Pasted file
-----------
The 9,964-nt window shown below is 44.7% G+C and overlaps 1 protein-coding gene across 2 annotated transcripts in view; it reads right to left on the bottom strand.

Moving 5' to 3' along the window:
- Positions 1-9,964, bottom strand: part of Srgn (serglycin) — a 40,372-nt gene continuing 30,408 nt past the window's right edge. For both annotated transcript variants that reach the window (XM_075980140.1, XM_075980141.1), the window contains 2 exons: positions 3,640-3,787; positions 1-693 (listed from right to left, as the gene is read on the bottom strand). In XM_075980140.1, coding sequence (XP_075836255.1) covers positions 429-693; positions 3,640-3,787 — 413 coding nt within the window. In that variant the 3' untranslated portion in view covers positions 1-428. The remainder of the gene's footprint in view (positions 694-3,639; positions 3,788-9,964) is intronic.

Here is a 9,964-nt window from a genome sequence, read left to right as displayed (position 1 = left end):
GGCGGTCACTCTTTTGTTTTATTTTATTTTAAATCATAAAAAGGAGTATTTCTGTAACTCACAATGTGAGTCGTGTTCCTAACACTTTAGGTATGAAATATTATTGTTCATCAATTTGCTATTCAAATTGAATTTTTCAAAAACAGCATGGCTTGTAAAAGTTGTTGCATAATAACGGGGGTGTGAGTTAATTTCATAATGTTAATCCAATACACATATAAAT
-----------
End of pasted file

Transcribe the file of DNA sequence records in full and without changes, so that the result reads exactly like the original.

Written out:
The 9,964-nt window shown below is 44.7% G+C and overlaps 1 protein-coding gene across 2 annotated transcripts in view; it reads right to left on the bottom strand.

Moving 5' to 3' along the window:
- Positions 1-9,964, bottom strand: part of Srgn (serglycin) — a 40,372-nt gene continuing 30,408 nt past the window's right edge. For both annotated transcript variants that reach the window (XM_075980140.1, XM_075980141.1), the window contains 2 exons: positions 3,640-3,787; positions 1-693 (listed from right to left, as the gene is read on the bottom strand). In XM_075980140.1, coding sequence (XP_075836255.1) covers positions 429-693; positions 3,640-3,787 — 413 coding nt within the window. In that variant the 3' untranslated portion in view covers positions 1-428. The remainder of the gene's footprint in view (positions 694-3,639; positions 3,788-9,964) is intronic.

Here is a 9,964-nt window from a genome sequence, read left to right as displayed (position 1 = left end):
GGCGGTCACTCTTTTGTTTTATTTTATTTTAAATCATAAAAAGGAGTATTTCTGTAACTCACAATGTGAGTCGTGTTCCTAACACTTTAGGTATGAAATATTATTGTTCATCAATTTGCTATTCAAATTGAATTTTTCAAAAACAGCATGGCTTGTAAAAGTTGTTGCATAATAACGGGGGTGTGAGTTAATTTCATAATGTTAATCCAATACACATATAAAT